On the Road, Tourist, Traveling, Uncategorized, United States

Heaven on Earth

I’ve been thinking about heaven a lot lately, driving around the United States and finding myself fully realizing the words to ‘America, the Beautiful,’ as amber waves of grain roll by my car windows. I’ve fallen into describing the awe-inspiring landscape as “heavenly,” meaning it brings peace, visual pleasure, and possibility into my frame of visual reference, and thought. In hotels, I’ve slept on more than one ‘heavenly bed,’ some because they are branded that way, and others because they bring the possibility of sleep and the chance to unbend my frame from it’s too-frequently seated position.  And from airplanes, of course, I’ve looked down at an ocean of puffy white cotton-like clouds outside the window and thought, ‘this is what they say heaven looks like.’ Yet upon my return to Orcas (the island I’ve made home base this fall) after a few weeks away, it occurred to me that if there is a heaven on earth, it is not a place or a vision, but a smell.

Sometimes heaven smells like wet seaweed

Sometimes heaven smells like wet seaweed

Smell transcends time and place. It can carry you from where you are now to where you were when. Think about it: the smell of fresh-baked cookies – anywhere – in a home or a bakery or wafting down a street in any small town or large metropolis – any where  in the world, can pull you from the moment you are in, to another moment, possibly long ago and far away, that is anchored by the smell of warm chocolate chips and dough that sinks back to hug them as they cool on a rack, and defined by the moment of peace or hope that it brought to you back in that time and space. Isn’t that what heaven is? The transcendence of the present to a larger realm of peace and possibility?

Sometimes heaven smells like fall

Sometimes heaven smells like fall

I am a person of place. I always have been.  I engage in a place by falling in love with its landscape. When I lived on the east coast, I often longed for the west coast with its cold ocean and high foothills. I longed for the hilly streets and old Victorians of San Francisco. I longed for the stillness of this island on which I’ve spent much of the last two months, and for the serenity of the view from where I now sit – over the grass, beyond the apple trees to the sound, to Lopez Island, to the sky above it and the Olympic mountains standing guard behind. For most of my life, I have associated this anchoring, this peace, with this place. I believed, for much of  my time living in Dallas, that what made it difficult was that city had no hills, not enough trees, too much strip mall cement.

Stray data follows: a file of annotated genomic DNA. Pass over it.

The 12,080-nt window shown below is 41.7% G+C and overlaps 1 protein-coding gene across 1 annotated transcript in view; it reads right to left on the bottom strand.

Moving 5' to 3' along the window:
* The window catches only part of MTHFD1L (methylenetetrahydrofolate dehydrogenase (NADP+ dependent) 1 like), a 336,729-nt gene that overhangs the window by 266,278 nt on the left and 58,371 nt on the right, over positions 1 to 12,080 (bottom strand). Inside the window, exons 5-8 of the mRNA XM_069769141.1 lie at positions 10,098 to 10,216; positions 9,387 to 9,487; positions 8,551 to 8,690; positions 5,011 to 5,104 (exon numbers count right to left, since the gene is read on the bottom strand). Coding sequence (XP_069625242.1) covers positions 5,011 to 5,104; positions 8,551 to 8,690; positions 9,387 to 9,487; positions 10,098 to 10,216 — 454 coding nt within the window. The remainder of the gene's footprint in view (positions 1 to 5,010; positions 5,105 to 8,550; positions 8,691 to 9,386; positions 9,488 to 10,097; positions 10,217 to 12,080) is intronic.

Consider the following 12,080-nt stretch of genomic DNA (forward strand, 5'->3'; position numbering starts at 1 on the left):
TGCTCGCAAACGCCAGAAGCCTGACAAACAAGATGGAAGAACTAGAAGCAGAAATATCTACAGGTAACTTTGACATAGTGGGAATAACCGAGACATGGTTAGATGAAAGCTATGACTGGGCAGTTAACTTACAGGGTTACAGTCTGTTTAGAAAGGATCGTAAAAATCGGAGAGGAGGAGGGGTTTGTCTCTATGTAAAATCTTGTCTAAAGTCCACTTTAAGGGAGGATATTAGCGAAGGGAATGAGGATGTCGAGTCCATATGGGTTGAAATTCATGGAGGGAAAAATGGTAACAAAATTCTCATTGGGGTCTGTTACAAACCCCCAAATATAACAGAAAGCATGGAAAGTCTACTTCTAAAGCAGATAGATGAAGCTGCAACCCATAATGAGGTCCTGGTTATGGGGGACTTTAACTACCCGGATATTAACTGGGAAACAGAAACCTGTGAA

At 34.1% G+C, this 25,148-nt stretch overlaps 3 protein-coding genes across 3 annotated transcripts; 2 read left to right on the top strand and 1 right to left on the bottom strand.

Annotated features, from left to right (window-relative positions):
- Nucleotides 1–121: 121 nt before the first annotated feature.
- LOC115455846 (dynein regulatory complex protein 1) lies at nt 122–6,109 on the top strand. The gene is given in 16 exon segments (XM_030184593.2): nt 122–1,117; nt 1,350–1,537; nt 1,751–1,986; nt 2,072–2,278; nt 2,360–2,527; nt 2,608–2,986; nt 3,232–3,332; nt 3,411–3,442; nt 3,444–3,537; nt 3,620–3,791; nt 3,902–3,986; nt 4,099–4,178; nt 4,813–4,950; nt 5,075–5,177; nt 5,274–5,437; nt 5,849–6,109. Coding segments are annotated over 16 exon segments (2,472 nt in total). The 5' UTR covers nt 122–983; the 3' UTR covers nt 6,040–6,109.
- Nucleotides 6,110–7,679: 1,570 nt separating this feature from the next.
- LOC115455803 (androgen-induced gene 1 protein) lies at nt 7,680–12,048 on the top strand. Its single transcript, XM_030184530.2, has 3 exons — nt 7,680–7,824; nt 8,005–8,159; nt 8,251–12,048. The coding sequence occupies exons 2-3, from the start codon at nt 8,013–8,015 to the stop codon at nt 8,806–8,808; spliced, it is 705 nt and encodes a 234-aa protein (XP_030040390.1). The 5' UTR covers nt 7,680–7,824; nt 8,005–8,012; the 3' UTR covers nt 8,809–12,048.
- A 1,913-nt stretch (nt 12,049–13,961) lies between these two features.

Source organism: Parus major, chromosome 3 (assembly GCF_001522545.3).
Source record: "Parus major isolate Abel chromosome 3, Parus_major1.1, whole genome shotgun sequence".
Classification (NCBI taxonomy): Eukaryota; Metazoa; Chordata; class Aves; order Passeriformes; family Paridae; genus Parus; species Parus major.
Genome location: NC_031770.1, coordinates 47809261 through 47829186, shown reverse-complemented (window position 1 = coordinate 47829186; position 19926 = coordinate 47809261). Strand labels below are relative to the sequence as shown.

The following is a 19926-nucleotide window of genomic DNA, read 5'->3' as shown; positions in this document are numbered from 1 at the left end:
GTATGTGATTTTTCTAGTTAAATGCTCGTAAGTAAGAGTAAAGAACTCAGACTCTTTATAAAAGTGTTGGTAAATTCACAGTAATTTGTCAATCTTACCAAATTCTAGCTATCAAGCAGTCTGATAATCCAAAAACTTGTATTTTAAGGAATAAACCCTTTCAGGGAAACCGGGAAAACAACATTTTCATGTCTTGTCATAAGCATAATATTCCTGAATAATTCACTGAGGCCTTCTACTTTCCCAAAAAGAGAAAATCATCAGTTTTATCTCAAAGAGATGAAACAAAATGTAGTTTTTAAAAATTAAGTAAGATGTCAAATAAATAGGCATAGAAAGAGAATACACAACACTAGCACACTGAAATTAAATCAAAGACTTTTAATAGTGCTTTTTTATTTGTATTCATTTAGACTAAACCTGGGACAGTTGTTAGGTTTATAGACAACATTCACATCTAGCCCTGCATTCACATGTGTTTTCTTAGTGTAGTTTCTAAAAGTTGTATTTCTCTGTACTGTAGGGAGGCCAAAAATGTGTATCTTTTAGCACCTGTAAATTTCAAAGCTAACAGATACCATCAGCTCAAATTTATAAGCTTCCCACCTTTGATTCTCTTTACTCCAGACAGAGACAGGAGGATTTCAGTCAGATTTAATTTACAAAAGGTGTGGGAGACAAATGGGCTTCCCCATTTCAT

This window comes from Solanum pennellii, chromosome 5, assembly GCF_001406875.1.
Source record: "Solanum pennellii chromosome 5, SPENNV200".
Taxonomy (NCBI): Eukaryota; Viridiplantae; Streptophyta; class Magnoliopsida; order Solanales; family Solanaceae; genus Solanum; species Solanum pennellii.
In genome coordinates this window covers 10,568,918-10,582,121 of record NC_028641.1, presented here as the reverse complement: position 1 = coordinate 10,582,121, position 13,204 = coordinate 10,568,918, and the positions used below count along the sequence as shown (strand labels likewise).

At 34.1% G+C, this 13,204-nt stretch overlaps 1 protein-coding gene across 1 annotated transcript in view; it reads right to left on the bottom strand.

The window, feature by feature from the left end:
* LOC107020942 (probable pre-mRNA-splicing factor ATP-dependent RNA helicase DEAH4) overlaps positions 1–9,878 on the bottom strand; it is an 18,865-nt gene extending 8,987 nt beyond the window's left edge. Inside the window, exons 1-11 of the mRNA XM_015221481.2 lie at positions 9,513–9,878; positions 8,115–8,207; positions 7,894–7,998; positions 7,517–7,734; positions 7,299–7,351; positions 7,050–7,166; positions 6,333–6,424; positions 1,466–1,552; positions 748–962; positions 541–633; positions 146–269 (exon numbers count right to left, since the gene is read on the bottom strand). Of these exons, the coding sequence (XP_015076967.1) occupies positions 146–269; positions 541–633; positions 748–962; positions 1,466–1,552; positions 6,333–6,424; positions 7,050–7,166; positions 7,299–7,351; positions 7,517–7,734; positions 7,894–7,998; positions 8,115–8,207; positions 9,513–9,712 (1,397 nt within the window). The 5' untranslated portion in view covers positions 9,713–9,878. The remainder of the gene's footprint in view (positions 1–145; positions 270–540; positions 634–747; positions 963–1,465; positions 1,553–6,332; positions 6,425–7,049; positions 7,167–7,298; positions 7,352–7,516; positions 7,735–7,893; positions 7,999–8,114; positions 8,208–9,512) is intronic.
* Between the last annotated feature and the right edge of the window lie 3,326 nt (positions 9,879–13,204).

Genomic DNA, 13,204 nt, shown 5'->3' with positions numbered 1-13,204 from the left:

And then a week ago, I drove off the ferry, cracked my window, and was in my heavenly home. The smell of clean air, laced with sea salt and rained grass, rushed in to welcome me.  In the distance was a top-note of wood-stove burning off fall chill and deep, deep beneath it were undertones reminiscent of the sun warming sugar out of last summer’s blackberries.

Suddenly, all the smells came to me. It wasn’t San Francisco I missed when I was on the East Coast. It was the smell of old book stores filled with history and revolution. It was salt floating on fog on early mornings when I waited for the bus to work. It was eucalyptus  trees carrying their native Australia to Tennessee Valley. Strip malls weren’t the problem with Dallas. The air was. Except when it was raining, and the air was filled with the electricity of a storm, Dallas atmosphere stagnated. There was no news being brought on the wind. You couldn’t tell where the ocean was by inhaling. There was no possibility blowing through.

And so, as I prepare to leave for lands that smell of dewy mornings in thin air, of the dirt road beneath your feet, the slow burn of trash in a neighboring field, the diesel of combis and collectivos that roar by, I’m taking some time to absorb this heaven. Lying in bed last night with a rain pounding wind down through the alder and rushing the scent of leaves and water through the roof eaves to where I lay, I inhaled deeply and held my breath, absorbing just a little bit of heaven on earth to bring with me on the road.